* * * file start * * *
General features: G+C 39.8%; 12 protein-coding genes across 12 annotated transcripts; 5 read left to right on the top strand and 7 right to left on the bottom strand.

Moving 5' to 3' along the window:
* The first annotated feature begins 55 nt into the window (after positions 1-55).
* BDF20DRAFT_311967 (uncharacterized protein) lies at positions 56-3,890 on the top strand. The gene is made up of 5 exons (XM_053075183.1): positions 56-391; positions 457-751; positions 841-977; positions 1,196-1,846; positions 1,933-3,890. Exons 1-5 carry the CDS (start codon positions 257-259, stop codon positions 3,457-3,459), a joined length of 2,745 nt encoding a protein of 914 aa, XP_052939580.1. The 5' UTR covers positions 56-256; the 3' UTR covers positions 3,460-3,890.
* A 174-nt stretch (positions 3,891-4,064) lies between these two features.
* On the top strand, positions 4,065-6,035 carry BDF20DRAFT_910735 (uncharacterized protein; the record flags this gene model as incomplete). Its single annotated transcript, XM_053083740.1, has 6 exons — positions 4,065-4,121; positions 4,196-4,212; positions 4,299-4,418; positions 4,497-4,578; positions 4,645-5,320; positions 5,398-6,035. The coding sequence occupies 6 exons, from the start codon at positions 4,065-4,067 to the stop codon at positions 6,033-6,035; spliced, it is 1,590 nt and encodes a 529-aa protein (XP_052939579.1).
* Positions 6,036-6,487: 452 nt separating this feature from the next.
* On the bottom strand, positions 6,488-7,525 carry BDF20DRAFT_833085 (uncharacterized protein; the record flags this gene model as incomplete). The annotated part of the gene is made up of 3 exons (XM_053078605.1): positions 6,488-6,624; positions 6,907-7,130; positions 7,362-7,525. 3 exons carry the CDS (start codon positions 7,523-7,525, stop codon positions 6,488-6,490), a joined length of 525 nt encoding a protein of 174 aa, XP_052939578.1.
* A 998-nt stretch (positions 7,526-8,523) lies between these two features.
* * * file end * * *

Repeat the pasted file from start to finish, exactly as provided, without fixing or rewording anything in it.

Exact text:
General features: G+C 39.8%; 12 protein-coding genes across 12 annotated transcripts; 5 read left to right on the top strand and 7 right to left on the bottom strand.

Moving 5' to 3' along the window:
* The first annotated feature begins 55 nt into the window (after positions 1-55).
* BDF20DRAFT_311967 (uncharacterized protein) lies at positions 56-3,890 on the top strand. The gene is made up of 5 exons (XM_053075183.1): positions 56-391; positions 457-751; positions 841-977; positions 1,196-1,846; positions 1,933-3,890. Exons 1-5 carry the CDS (start codon positions 257-259, stop codon positions 3,457-3,459), a joined length of 2,745 nt encoding a protein of 914 aa, XP_052939580.1. The 5' UTR covers positions 56-256; the 3' UTR covers positions 3,460-3,890.
* A 174-nt stretch (positions 3,891-4,064) lies between these two features.
* On the top strand, positions 4,065-6,035 carry BDF20DRAFT_910735 (uncharacterized protein; the record flags this gene model as incomplete). Its single annotated transcript, XM_053083740.1, has 6 exons — positions 4,065-4,121; positions 4,196-4,212; positions 4,299-4,418; positions 4,497-4,578; positions 4,645-5,320; positions 5,398-6,035. The coding sequence occupies 6 exons, from the start codon at positions 4,065-4,067 to the stop codon at positions 6,033-6,035; spliced, it is 1,590 nt and encodes a 529-aa protein (XP_052939579.1).
* Positions 6,036-6,487: 452 nt separating this feature from the next.
* On the bottom strand, positions 6,488-7,525 carry BDF20DRAFT_833085 (uncharacterized protein; the record flags this gene model as incomplete). The annotated part of the gene is made up of 3 exons (XM_053078605.1): positions 6,488-6,624; positions 6,907-7,130; positions 7,362-7,525. 3 exons carry the CDS (start codon positions 7,523-7,525, stop codon positions 6,488-6,490), a joined length of 525 nt encoding a protein of 174 aa, XP_052939578.1.
* A 998-nt stretch (positions 7,526-8,523) lies between these two features.